He was a central figure in a presentation by Israeli Prime Minister Benjamin Netanyahu in 2018 accusing Iran of continuing to seek nuclear weapons.

“Remember that name, Fakhrizadeh,” Netanyahu said at the time, displaying a rare photo of him on a slide.

Michael Mulroy, a senior Pentagon official earlier during Trump’s administration, said Fakhrizadeh’s killing would set back Iran’s nuclear program and that alert levels should be raised immediately in countries where Iran could retaliate.

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Sheik Naim Qassem, deputy leader of Lebanon’s Iran-backed Hezbollah movement, blamed the “heinous attack” on “those sponsored by America and Israel” and said the response was in Iran’s hands.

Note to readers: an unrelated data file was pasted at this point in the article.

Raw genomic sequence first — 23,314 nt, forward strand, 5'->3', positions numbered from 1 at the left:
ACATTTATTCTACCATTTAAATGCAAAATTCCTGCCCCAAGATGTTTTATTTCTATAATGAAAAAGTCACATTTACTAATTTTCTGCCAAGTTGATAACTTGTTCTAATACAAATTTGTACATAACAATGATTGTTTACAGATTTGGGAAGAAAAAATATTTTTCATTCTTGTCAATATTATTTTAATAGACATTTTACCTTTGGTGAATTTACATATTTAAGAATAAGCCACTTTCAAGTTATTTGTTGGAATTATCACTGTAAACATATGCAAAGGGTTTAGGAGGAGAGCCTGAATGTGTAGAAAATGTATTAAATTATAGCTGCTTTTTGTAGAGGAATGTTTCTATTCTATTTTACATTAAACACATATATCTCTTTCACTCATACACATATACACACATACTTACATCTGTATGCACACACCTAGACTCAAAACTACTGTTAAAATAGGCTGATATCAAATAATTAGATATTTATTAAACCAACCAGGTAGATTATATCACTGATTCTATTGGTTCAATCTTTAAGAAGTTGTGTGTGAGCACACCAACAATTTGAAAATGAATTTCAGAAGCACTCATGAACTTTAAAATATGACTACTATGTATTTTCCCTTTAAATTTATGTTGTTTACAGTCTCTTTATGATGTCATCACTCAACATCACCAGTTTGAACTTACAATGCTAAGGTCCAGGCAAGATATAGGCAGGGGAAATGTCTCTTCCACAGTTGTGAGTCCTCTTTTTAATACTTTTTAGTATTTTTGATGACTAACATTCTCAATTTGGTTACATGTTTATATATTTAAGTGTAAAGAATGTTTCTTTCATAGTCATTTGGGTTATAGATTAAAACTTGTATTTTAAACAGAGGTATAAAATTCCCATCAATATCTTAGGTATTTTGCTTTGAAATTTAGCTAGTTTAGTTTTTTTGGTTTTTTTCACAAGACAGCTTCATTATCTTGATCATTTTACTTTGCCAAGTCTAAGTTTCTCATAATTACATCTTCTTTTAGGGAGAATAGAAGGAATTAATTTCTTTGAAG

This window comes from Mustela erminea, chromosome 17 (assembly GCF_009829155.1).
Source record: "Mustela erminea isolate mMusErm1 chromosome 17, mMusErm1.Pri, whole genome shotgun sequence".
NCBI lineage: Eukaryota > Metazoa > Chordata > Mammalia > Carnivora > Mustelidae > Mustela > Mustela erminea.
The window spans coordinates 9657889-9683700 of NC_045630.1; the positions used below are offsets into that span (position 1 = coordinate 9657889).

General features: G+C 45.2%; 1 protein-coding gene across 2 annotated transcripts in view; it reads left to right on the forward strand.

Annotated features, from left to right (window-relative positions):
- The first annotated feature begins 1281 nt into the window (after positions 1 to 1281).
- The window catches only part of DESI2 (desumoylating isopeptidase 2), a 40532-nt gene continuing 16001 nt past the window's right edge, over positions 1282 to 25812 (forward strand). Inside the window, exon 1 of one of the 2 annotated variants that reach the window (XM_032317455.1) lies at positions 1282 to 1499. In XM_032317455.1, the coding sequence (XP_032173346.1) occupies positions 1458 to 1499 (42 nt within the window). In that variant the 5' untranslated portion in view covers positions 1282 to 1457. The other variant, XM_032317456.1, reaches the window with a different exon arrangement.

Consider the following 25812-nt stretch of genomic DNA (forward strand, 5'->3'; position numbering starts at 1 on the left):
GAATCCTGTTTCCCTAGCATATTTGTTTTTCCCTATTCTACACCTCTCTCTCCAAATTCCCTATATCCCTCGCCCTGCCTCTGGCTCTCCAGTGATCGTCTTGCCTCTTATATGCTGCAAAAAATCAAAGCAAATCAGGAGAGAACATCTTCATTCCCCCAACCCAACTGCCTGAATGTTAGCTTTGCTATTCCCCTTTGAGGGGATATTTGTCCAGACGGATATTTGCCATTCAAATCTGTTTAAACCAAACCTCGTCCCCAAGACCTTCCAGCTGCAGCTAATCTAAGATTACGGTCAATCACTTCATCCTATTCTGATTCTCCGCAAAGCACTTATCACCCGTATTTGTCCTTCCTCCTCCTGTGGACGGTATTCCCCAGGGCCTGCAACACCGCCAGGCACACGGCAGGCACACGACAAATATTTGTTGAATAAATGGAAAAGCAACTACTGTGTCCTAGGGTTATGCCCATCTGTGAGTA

During the final months of Trump’s presidency, Israel has been making peace with Gulf Arab states that share its hostility towards Iran.

Earlier this week, Netanyahu travelled to Saudi Arabia and met its crown prince, an Israeli official said, in what would be the first publicly confirmed visit by an Israeli leader. Israeli media said they were joined by U.S. Secretary of State Mike Pompeo.

Bullet holes adorn the windshield of a Nissan sedan at the site of the alleged attack.

-/AFP/Getty Images

The process to turn uranium ore into the radioactive material used in a nuclear reactor or bomb is highly complex. One method, which the Iranians are utilizing, involves hundreds or thousands of centrifuges working in concert to make a gas that is highly enriched in uranium-235. This U-235 isotope is key to nuclear fission.